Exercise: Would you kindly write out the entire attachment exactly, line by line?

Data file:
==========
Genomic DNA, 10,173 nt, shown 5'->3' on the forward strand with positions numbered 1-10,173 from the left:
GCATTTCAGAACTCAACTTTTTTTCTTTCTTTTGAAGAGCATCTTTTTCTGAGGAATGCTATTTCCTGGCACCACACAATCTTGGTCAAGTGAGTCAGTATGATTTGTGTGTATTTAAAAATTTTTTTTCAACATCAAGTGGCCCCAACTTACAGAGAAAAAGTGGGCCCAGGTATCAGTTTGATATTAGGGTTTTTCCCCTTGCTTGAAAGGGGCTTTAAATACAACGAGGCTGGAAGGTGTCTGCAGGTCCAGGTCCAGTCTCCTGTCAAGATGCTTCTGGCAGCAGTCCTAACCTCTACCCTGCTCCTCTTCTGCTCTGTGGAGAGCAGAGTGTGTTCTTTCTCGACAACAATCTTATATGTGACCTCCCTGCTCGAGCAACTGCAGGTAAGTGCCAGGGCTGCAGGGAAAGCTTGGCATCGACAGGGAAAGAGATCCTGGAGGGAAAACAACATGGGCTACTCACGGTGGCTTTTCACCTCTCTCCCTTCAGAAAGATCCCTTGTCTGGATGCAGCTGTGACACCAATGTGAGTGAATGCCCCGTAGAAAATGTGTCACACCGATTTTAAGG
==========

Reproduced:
Genomic DNA, 10,173 nt, shown 5'->3' on the forward strand with positions numbered 1-10,173 from the left:
GCATTTCAGAACTCAACTTTTTTTCTTTCTTTTGAAGAGCATCTTTTTCTGAGGAATGCTATTTCCTGGCACCACACAATCTTGGTCAAGTGAGTCAGTATGATTTGTGTGTATTTAAAAATTTTTTTTCAACATCAAGTGGCCCCAACTTACAGAGAAAAAGTGGGCCCAGGTATCAGTTTGATATTAGGGTTTTTCCCCTTGCTTGAAAGGGGCTTTAAATACAACGAGGCTGGAAGGTGTCTGCAGGTCCAGGTCCAGTCTCCTGTCAAGATGCTTCTGGCAGCAGTCCTAACCTCTACCCTGCTCCTCTTCTGCTCTGTGGAGAGCAGAGTGTGTTCTTTCTCGACAACAATCTTATATGTGACCTCCCTGCTCGAGCAACTGCAGGTAAGTGCCAGGGCTGCAGGGAAAGCTTGGCATCGACAGGGAAAGAGATCCTGGAGGGAAAACAACATGGGCTACTCACGGTGGCTTTTCACCTCTCTCCCTTCAGAAAGATCCCTTGTCTGGATGCAGCTGTGACACCAATGTGAGTGAATGCCCCGTAGAAAATGTGTCACACCGATTTTAAGG